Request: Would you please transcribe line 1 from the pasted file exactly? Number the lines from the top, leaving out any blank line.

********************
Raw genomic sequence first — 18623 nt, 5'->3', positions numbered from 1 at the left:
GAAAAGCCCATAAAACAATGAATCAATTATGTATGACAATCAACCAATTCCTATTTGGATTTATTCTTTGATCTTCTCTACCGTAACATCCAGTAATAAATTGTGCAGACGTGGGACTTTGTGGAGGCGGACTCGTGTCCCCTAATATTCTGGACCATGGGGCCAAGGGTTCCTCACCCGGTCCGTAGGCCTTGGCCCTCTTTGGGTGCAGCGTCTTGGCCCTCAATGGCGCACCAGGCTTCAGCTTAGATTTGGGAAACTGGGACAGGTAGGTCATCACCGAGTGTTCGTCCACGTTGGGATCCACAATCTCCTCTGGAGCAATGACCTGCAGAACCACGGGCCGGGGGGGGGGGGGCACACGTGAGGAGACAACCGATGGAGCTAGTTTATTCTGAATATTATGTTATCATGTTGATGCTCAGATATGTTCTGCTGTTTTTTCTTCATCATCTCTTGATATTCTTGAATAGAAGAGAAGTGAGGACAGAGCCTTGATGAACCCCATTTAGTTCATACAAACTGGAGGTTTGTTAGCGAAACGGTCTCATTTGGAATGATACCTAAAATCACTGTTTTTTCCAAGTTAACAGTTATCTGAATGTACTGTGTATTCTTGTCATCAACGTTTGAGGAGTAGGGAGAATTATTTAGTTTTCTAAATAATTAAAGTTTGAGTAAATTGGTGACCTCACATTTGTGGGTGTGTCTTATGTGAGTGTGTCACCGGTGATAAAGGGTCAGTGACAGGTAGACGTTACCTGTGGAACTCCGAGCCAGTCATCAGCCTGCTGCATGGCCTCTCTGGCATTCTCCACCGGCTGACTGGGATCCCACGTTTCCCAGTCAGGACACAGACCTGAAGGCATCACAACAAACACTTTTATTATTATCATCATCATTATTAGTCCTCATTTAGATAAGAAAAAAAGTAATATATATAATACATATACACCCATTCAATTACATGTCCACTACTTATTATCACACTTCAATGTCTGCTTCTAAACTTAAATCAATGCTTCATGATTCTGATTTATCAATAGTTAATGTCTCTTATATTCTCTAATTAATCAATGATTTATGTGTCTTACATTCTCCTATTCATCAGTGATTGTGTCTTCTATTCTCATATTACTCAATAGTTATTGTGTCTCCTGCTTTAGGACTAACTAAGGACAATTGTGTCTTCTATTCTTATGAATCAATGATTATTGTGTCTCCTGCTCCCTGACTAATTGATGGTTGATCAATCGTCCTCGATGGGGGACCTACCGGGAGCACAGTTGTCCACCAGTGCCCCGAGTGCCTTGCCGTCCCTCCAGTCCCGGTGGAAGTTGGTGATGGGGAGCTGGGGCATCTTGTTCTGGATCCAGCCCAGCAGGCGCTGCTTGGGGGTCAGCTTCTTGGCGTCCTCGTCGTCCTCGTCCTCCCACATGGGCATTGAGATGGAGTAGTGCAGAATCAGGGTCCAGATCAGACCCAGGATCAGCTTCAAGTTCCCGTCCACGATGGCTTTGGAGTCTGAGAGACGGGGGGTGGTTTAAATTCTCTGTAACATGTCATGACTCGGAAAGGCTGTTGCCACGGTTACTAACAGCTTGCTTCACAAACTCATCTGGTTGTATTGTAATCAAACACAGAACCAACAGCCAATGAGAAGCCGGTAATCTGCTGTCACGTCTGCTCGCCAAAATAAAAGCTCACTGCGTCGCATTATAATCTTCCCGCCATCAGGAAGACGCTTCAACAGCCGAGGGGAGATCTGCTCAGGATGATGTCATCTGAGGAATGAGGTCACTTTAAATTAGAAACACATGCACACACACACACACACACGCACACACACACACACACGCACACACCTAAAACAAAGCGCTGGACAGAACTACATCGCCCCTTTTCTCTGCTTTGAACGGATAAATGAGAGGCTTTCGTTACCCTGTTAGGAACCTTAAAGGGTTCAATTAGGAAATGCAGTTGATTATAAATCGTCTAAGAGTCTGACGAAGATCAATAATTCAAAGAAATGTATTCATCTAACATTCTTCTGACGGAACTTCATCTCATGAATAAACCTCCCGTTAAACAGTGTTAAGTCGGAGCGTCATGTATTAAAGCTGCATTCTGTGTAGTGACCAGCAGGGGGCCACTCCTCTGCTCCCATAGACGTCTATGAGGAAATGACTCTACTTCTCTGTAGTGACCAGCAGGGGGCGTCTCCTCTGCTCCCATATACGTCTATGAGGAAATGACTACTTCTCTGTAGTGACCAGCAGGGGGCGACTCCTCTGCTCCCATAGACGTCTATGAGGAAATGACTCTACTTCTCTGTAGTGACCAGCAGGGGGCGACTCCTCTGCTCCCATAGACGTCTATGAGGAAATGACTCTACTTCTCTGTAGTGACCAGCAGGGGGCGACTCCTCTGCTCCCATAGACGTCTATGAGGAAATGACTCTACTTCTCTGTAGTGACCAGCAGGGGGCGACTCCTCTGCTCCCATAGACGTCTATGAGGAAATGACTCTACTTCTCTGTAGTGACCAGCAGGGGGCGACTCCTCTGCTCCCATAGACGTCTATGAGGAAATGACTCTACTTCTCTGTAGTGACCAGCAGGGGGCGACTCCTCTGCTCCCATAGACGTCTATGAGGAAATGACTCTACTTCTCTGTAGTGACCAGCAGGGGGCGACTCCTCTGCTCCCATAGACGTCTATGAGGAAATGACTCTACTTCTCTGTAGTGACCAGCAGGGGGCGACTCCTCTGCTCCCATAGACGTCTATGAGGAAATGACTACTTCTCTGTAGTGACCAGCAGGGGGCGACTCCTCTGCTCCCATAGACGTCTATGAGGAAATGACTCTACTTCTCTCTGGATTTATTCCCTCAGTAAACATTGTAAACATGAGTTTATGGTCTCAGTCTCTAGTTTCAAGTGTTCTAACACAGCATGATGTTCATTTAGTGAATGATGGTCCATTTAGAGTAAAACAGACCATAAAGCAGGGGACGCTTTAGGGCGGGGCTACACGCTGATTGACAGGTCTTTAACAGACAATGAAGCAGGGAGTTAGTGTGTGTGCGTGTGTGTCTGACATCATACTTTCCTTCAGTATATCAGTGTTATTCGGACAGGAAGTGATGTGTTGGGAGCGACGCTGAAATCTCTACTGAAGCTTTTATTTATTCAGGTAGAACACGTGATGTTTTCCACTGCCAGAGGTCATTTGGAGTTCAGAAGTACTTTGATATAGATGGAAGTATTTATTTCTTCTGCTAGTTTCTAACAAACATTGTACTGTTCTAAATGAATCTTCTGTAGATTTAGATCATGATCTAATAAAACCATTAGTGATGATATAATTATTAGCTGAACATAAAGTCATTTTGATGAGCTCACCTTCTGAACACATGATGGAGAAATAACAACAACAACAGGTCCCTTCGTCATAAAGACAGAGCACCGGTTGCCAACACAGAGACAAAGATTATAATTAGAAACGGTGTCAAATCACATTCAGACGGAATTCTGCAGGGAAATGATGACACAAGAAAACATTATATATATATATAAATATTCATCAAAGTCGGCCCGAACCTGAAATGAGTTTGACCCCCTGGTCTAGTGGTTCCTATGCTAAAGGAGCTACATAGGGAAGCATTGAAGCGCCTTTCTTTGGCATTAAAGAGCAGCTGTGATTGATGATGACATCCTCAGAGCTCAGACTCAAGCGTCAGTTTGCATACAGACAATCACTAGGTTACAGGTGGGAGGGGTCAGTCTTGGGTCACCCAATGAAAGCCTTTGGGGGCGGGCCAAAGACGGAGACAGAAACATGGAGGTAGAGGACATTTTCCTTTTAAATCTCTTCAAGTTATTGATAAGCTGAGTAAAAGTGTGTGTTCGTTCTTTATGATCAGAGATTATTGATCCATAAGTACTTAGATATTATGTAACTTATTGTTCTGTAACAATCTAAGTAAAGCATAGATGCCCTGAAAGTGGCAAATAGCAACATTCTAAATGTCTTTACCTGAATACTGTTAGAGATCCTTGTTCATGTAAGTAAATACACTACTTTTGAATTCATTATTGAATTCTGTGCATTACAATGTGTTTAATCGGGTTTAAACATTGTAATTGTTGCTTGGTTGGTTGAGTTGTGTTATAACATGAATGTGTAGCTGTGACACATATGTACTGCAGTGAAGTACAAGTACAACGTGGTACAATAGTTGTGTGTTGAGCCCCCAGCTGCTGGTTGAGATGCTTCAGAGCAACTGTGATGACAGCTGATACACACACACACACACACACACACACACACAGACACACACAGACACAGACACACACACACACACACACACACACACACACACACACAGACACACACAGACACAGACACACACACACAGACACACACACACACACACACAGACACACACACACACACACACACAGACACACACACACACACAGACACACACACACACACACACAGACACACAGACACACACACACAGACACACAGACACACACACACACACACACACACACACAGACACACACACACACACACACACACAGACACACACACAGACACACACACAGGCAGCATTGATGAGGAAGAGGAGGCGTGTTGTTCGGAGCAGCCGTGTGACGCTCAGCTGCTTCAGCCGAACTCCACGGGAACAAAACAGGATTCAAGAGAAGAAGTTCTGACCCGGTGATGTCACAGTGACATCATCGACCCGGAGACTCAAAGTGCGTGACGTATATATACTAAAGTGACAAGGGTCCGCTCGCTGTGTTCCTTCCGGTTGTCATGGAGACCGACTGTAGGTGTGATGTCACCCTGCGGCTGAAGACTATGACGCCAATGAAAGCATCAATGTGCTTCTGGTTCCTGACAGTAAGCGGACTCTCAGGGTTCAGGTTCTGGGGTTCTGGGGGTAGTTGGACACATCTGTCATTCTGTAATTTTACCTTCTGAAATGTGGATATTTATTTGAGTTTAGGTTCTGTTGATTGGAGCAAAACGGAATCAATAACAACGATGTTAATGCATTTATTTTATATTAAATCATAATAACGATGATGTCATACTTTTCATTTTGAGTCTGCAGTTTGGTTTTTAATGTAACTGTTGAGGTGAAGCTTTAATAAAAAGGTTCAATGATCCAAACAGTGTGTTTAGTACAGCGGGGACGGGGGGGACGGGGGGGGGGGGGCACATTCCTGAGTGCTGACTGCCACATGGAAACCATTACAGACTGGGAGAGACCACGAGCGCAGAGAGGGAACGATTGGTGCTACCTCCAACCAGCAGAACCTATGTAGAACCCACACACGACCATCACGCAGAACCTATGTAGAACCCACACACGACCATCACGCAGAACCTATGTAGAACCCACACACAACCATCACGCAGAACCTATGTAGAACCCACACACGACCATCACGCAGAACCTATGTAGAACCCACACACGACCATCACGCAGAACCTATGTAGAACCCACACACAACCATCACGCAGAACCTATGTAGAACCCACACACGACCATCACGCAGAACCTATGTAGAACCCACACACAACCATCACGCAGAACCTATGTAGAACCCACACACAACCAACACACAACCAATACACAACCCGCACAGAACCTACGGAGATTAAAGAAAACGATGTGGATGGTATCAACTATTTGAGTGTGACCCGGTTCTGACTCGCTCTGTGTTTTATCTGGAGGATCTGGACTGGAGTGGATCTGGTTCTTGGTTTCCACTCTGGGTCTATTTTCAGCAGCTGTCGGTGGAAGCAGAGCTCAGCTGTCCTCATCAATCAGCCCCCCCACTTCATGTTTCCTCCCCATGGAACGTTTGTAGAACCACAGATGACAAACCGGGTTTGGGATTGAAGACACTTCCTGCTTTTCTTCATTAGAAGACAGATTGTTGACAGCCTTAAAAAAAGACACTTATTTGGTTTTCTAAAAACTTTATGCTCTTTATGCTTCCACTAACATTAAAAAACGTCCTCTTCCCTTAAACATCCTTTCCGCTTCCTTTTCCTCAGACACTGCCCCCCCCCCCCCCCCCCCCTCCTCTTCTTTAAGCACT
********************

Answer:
Raw genomic sequence first — 18623 nt, 5'->3', positions numbered from 1 at the left: